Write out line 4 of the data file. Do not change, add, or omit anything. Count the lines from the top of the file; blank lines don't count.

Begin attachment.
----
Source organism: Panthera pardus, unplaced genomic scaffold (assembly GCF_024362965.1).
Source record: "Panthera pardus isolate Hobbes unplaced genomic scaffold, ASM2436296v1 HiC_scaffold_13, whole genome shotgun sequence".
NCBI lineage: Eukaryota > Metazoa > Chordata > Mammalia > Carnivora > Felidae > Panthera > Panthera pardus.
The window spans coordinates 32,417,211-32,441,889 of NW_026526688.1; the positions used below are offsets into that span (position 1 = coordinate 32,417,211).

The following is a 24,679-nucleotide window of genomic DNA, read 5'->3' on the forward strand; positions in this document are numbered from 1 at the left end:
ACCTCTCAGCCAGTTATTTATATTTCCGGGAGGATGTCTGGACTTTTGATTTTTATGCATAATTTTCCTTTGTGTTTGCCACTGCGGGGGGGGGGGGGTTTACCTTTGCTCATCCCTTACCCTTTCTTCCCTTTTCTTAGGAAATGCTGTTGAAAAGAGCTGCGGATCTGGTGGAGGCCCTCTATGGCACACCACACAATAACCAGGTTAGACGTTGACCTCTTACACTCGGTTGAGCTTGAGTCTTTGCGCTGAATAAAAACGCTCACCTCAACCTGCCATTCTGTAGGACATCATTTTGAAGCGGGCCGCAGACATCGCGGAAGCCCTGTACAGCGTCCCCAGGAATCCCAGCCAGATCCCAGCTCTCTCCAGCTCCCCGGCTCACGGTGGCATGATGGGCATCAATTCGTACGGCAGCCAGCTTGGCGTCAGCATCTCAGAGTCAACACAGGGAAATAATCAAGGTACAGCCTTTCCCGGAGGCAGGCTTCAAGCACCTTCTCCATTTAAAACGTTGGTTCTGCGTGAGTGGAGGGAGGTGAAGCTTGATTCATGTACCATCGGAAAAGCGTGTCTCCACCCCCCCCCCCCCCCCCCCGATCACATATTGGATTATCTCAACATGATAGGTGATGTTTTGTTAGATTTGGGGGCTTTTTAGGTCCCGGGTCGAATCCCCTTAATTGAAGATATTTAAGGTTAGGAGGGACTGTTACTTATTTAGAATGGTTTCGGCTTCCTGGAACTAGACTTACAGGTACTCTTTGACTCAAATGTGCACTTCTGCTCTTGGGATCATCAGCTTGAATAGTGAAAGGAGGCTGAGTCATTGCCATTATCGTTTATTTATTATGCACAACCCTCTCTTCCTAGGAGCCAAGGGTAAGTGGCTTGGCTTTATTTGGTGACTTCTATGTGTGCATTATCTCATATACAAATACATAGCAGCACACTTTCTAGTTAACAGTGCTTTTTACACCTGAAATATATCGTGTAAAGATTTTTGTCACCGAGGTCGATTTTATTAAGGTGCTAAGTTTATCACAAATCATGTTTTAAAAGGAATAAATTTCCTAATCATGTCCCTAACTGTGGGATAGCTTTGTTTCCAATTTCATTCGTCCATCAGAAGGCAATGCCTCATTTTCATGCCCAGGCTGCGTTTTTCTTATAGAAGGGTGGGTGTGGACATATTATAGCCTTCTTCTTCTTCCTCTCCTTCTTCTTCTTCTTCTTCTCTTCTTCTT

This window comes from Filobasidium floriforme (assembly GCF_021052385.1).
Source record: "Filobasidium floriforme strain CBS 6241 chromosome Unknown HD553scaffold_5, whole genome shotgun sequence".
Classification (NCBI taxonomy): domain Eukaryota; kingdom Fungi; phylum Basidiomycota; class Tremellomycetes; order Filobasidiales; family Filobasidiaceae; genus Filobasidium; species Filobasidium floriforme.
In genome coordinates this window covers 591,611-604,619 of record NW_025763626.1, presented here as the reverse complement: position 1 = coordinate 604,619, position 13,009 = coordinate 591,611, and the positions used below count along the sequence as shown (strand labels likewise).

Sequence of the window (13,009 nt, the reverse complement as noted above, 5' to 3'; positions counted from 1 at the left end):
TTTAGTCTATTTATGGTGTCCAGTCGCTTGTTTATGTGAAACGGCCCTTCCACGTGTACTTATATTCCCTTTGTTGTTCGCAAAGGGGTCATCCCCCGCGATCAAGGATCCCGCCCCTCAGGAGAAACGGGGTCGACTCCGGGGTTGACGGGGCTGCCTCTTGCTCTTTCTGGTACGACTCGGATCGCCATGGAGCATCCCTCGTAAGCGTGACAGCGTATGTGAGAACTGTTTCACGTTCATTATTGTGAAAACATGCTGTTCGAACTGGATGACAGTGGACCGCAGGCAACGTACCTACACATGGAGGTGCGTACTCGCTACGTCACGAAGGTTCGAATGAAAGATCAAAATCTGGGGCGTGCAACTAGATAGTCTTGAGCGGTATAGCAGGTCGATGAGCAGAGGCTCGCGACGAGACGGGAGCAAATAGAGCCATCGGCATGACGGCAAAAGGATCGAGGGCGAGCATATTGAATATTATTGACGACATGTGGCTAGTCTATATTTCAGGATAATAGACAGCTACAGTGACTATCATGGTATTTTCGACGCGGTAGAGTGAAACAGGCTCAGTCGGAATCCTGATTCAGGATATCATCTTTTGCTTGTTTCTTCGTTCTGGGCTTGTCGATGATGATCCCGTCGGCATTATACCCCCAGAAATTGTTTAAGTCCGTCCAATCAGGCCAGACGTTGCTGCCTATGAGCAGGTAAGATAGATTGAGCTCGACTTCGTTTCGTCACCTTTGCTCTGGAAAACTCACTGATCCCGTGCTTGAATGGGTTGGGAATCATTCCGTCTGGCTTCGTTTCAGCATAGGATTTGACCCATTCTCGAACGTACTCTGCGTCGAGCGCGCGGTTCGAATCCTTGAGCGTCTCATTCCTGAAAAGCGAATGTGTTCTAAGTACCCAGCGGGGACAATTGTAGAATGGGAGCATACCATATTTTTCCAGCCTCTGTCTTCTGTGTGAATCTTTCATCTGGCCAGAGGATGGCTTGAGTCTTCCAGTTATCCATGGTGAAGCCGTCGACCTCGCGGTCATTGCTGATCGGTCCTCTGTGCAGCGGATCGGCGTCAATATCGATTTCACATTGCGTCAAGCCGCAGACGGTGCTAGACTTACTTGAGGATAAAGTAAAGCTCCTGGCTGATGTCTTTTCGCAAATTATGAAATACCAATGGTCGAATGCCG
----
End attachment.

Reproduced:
The window spans coordinates 32,417,211-32,441,889 of NW_026526688.1; the positions used below are offsets into that span (position 1 = coordinate 32,417,211).